How to Write a Letter of Continued Interest for Law School

How to Write a Letter of Continued Interest for Law School

Applying to law school can be a long and arduous process. After submitting your application, you may find yourself waiting anxiously for a response from your dream law school. However, sometimes the admissions committee may not make a decision right away. In such cases, writing a letter of continued interest can be a helpful tool to express your continued interest and update the admissions committee on any recent achievements or developments. In this article, we will discuss how to write a letter of continued interest for law school, along with a FAQs section to address common concerns.

1. Be polite and professional: Begin your letter with a formal salutation, addressing the dean of admissions or the admissions committee. Use a professional tone throughout the letter and maintain a respectful demeanor. This is your opportunity to showcase your professionalism and maturity.

2. Express continued interest: Start by expressing your continued interest in attending the law school. Mention why you are particularly drawn to the school, such as its esteemed faculty, specialized programs, or strong alumni network. Highlight specific aspects that align with your career goals or personal interests.

3. Update on recent achievements: Use the letter to update the admissions committee on any noteworthy achievements or developments since submitting your application. This could include academic achievements, work experience, internships, or leadership roles. Emphasize how these experiences have further solidified your commitment to pursuing a legal education and why you believe they make you a strong candidate for their program.

4. Explain any improvements: If you have taken additional courses, retaken the LSAT, or made any other improvements since submitting your application, make sure to mention them in the letter. Admissions committees appreciate the dedication and effort put into improving one’s application. Show how these improvements have positively influenced your readiness for law school.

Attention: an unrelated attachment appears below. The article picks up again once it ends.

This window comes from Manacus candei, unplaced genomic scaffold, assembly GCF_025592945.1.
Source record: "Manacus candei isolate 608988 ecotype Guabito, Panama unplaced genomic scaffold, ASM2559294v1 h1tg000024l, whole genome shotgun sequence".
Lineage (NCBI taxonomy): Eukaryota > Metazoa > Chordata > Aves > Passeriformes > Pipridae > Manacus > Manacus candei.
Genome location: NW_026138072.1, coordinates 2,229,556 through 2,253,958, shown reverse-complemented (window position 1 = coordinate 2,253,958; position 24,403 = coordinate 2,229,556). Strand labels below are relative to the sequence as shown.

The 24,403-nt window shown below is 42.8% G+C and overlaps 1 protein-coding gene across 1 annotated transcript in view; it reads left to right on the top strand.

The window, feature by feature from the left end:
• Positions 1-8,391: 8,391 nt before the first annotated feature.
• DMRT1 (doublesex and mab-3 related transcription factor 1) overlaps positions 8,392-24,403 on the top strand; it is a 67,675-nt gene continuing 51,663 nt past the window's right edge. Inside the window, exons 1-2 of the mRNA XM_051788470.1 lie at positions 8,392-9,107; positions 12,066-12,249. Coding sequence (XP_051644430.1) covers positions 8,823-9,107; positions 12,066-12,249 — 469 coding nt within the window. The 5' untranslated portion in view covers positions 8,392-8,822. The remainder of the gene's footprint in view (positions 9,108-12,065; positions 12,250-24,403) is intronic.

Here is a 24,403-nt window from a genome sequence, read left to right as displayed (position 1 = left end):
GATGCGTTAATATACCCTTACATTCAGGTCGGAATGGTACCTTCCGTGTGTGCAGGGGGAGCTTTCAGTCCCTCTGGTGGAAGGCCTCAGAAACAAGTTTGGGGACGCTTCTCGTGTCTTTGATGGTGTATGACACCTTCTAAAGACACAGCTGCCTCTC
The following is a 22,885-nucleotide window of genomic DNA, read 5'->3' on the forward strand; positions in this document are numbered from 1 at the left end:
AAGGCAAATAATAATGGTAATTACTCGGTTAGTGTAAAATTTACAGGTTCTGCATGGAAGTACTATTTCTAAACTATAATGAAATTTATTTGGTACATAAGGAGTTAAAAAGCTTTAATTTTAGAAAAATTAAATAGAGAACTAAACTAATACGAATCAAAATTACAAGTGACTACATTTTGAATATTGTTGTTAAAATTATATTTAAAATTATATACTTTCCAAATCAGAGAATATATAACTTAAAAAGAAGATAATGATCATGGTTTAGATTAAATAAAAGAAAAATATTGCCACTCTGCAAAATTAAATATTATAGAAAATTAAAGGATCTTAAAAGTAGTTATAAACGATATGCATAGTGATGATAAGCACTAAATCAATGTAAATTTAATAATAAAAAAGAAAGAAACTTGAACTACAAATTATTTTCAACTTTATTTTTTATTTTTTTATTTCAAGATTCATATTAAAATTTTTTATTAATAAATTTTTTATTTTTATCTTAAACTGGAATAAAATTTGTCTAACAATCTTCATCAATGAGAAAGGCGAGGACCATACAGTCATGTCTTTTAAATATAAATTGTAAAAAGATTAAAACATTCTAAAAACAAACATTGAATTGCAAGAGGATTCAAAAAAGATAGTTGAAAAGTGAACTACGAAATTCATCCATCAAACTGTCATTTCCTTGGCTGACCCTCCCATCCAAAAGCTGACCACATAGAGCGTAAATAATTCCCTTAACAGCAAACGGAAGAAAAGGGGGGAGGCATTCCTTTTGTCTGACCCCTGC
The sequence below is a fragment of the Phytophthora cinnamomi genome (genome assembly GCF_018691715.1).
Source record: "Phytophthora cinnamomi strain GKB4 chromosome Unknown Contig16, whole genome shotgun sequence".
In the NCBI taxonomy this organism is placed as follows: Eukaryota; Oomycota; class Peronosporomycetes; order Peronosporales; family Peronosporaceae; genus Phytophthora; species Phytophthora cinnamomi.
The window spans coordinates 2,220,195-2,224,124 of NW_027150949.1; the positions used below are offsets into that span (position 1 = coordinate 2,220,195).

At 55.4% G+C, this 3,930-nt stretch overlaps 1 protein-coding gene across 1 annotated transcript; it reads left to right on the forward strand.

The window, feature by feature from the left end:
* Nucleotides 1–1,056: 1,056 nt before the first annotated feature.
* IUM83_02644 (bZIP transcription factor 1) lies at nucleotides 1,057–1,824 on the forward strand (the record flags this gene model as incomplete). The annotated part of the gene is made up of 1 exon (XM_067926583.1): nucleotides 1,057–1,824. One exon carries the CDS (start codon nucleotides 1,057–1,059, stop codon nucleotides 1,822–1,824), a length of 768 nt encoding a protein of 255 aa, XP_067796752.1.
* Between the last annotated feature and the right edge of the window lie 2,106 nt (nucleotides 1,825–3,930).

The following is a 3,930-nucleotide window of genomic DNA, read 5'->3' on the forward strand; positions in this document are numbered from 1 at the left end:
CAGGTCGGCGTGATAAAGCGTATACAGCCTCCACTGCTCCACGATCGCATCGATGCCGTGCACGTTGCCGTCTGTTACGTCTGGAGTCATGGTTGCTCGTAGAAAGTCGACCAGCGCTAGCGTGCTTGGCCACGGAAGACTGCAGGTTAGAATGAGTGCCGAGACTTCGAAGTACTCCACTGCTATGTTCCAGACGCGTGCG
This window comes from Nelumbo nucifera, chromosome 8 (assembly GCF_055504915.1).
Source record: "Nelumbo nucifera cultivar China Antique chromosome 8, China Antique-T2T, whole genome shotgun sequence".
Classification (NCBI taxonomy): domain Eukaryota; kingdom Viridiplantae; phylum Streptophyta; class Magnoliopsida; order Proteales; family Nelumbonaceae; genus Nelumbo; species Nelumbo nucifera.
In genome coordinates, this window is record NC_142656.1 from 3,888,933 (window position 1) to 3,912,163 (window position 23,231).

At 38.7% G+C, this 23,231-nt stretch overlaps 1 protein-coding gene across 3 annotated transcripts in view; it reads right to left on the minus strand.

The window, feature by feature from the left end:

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5. Address any weaknesses: If you believe there are any weaknesses in your application or aspects that may have caused concern for the admissions committee, address them honestly in your letter. Use this opportunity to provide context or additional information that may alleviate any doubts. However, avoid making excuses or sounding defensive. Instead, focus on how you have learned from those experiences and grown as a result.

6. Highlight fit and contributions: Clearly articulate how you believe you would be an asset to the law school and its community. Discuss how your unique perspectives, experiences, or skills can contribute to the overall diversity, intellectual discourse, or extracurricular activities at the school. Demonstrating your understanding of the school’s culture and values is crucial in conveying your fit for the program.

7. Proofread and edit: Before sending your letter, make sure to proofread it thoroughly for any grammatical or typographical errors. Ensure the letter is well-structured, concise, and easy to read. Avoid lengthy paragraphs and repetitive information. Your letter should be professional, polished, and error-free.


Q: When should I send a letter of continued interest?
A: You should send a letter of continued interest if you have not received a decision within a reasonable timeframe. Typically, this can be around 6-8 weeks after submitting your application.

Q: How long should the letter be?
A: Your letter should be concise and to the point. Aim for a length of one to two pages, depending on the content you need to include.

Q: Can I send additional materials along with the letter?
A: Unless specifically requested by the law school, it is generally not advisable to send additional materials such as writing samples or additional letters of recommendation. Stick to the information you can include in your letter.

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Q: How often can I send a letter of continued interest?
A: It is generally recommended to send only one letter of continued interest. Sending multiple letters may come across as excessive and may not be viewed positively by the admissions committee.

Q: Is it necessary to follow up with the admissions office after sending the letter?
A: It is not necessary to follow up with the admissions office after sending the letter. They will review your letter and update your file accordingly. However, if you have any specific questions or concerns, you may consider reaching out to the admissions office for clarification.

In conclusion, writing a letter of continued interest for law school is an effective way to express your continued interest, update the admissions committee, and address any recent achievements or improvements since submitting your application. Follow the guidelines outlined in this article, and remember to maintain a professional and respectful tone throughout the letter. Good luck with your law school application!